Martin Luther and his Wittenberg colleagues were early adopters of the new Hebrew learning. He first learned Hebrew using Johannes Reuchlin’s Hebrew grammar, and put his knowledge to practical use when lecturing on the Old Testament and translating the Bible into German. His colleagues, above all Philip Melanchthon and Matthaeus Aurogallus, helped Luther translate and revise his translation from 1521 until his death in 1546. Luther characterized his approach to interpreting the Hebrew Bible as “Grammatica Theologica,” employing Hebrew philology to interpret the text, but also wherever possible making it “rhyme” with the New Testament. Toward the end of his life, Luther became increasingly concerned that Münster and other Hebraists were too quick to accept Jewish interpretations of many Old Testament passages, particularly verses that traditionally had been understood to be messianic prophecies. In On the Last Words of David (1543) Luther offered a model of how he interpreted the Old Testament, while sharply criticizing Christian Hebraists who followed Jewish interpretation too closely.
Philipp Robinson Rössner
Martin Luther is often considered, by historians, theologians, and economists alike, to have had no, primitive, or antiquated knowledge on economic matters. New research has suggested the opposite. Luther’s economic insights were deep, sharp, and modern and even carry much relevance for today. The misinterpretation of Luther as a medieval ignoramus shouting helplessly against the forces of emerging capitalism of his day rests on a double misconception. First, it is often assumed that capitalism broke through in the early Luther age (1480–1520s). But at that time, the German economy, which served as a source for inspiration to Luther, contracted: incomes, output and real wages went down after 1500. Moreover, capitalism had been there for centuries when Luther came forth. Secondly, Luther’s dismissal as a contributor to modern economic knowledge also rests on a decisive misconception of what “modern” economic knowledge entails. Only if we define “modern economics” as neoclassical economics, i.e., the post-1940 academic mainstream consensus in the Western world, based on the assumption of perfect competition, fully transparent information, rational actors, and a free-market economy, does Luther’s economic vision appear out of tune. How could Luther have been ignorant of the rise of the new economy when there was no such rise at his time, or “modern” economic knowledge when neither this type of knowledge nor a modern neoclassical vision of the economy existed?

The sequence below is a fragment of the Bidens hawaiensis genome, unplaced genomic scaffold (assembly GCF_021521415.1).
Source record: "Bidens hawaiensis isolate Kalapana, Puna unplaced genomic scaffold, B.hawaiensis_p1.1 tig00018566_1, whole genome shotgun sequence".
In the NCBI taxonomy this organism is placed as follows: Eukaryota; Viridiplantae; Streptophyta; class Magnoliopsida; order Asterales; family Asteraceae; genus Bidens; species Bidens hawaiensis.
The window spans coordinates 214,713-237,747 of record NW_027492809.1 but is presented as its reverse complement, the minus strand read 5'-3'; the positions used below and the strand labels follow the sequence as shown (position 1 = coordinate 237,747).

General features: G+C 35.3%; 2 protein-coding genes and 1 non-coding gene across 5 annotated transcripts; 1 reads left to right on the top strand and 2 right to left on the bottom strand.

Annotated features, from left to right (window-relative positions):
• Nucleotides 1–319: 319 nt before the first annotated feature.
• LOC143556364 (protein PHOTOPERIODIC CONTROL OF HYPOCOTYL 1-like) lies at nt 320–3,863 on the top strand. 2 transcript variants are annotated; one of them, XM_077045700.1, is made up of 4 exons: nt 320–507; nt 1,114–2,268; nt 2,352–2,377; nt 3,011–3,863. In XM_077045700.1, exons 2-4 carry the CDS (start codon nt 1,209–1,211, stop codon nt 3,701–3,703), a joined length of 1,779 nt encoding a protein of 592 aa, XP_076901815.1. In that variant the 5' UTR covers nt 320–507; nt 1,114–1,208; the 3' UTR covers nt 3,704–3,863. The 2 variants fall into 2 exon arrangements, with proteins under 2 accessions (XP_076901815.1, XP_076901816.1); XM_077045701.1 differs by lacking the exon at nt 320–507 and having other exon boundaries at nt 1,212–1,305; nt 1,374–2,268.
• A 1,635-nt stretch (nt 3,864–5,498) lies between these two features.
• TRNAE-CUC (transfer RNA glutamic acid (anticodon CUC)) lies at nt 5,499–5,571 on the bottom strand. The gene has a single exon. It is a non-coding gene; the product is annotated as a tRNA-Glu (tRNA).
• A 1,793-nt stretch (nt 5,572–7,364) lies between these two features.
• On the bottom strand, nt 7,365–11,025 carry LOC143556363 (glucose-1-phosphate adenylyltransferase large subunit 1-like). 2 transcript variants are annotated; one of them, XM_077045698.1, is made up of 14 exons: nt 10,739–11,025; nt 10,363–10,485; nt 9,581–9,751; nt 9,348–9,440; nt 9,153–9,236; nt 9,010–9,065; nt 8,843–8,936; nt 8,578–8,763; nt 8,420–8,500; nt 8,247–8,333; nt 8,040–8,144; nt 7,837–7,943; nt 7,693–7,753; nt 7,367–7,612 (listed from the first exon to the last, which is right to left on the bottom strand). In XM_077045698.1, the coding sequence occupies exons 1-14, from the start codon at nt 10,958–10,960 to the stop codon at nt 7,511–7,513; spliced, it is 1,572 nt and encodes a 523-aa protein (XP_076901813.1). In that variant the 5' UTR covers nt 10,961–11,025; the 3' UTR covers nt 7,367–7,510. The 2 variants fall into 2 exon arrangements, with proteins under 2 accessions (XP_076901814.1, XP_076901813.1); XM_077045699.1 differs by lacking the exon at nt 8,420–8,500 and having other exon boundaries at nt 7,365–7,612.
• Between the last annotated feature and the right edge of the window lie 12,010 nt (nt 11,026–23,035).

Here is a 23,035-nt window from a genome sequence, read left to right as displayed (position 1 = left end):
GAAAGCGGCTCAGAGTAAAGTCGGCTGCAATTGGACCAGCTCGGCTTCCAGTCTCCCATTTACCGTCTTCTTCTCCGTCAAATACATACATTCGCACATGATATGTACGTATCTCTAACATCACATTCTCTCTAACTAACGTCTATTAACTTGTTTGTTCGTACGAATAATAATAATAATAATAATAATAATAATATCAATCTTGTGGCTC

It has long been recognized that John Calvin admired Martin Luther and that the Frenchman’s theology at various moments approached the teaching of Wittenberg. This relationship, however, was always mediated, particularly through the work of Philip Melanchthon. The literature on Calvin has not fully appreciated the manner in which his epistolary and literary references to Luther formed part of the French reformer’s rhetorical strategies for forging unity among the churches of the Protestant Reformation. Calvin believed that the divide between Wittenberg and Zurich formed the central stumbling block to a full reform of the church, and saw himself, as an outsider, as uniquely placed to break the impasse. How the reformers understood the catholicity of the churches extended well beyond the localities in which they found themselves. Their interpretations of unity were closely related to readings of ecclesiastical and doctrinal history, and the manner in which they understood the Reformation to stand in continuity with apostolic traditions. Reform, catholicity, and tradition were essential components of the reformers’ thought that need to be investigated through a more organic approach that takes into account the ways in which they were interwoven, while at the same time recognizing how they exposed conundrums that often served to expose divisions within the movement.